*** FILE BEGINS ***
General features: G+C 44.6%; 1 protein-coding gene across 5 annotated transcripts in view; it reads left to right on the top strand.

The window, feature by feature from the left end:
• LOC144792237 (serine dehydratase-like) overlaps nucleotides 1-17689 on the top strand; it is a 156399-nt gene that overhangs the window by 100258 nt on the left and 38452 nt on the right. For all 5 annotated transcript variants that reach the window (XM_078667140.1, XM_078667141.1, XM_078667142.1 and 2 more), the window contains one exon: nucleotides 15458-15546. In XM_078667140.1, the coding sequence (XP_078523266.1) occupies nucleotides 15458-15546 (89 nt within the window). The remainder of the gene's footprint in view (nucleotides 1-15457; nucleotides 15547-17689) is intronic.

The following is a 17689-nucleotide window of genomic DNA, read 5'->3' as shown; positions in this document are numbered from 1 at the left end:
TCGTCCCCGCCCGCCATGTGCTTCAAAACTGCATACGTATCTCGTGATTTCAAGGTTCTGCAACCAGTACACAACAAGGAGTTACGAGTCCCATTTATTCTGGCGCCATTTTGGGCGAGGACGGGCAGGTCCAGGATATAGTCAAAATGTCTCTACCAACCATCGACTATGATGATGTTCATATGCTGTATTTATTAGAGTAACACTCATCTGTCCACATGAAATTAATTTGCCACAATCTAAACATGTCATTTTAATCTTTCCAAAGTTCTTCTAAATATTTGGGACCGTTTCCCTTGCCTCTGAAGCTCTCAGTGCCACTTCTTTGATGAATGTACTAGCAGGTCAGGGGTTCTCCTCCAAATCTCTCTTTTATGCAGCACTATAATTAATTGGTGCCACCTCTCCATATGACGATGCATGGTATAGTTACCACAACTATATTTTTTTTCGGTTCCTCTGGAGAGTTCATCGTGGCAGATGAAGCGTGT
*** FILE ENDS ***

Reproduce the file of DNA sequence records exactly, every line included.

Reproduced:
General features: G+C 44.6%; 1 protein-coding gene across 5 annotated transcripts in view; it reads left to right on the top strand.

The window, feature by feature from the left end:
• LOC144792237 (serine dehydratase-like) overlaps nucleotides 1-17689 on the top strand; it is a 156399-nt gene that overhangs the window by 100258 nt on the left and 38452 nt on the right. For all 5 annotated transcript variants that reach the window (XM_078667140.1, XM_078667141.1, XM_078667142.1 and 2 more), the window contains one exon: nucleotides 15458-15546. In XM_078667140.1, the coding sequence (XP_078523266.1) occupies nucleotides 15458-15546 (89 nt within the window). The remainder of the gene's footprint in view (nucleotides 1-15457; nucleotides 15547-17689) is intronic.

The following is a 17689-nucleotide window of genomic DNA, read 5'->3' as shown; positions in this document are numbered from 1 at the left end:
TCGTCCCCGCCCGCCATGTGCTTCAAAACTGCATACGTATCTCGTGATTTCAAGGTTCTGCAACCAGTACACAACAAGGAGTTACGAGTCCCATTTATTCTGGCGCCATTTTGGGCGAGGACGGGCAGGTCCAGGATATAGTCAAAATGTCTCTACCAACCATCGACTATGATGATGTTCATATGCTGTATTTATTAGAGTAACACTCATCTGTCCACATGAAATTAATTTGCCACAATCTAAACATGTCATTTTAATCTTTCCAAAGTTCTTCTAAATATTTGGGACCGTTTCCCTTGCCTCTGAAGCTCTCAGTGCCACTTCTTTGATGAATGTACTAGCAGGTCAGGGGTTCTCCTCCAAATCTCTCTTTTATGCAGCACTATAATTAATTGGTGCCACCTCTCCATATGACGATGCATGGTATAGTTACCACAACTATATTTTTTTTCGGTTCCTCTGGAGAGTTCATCGTGGCAGATGAAGCGTGT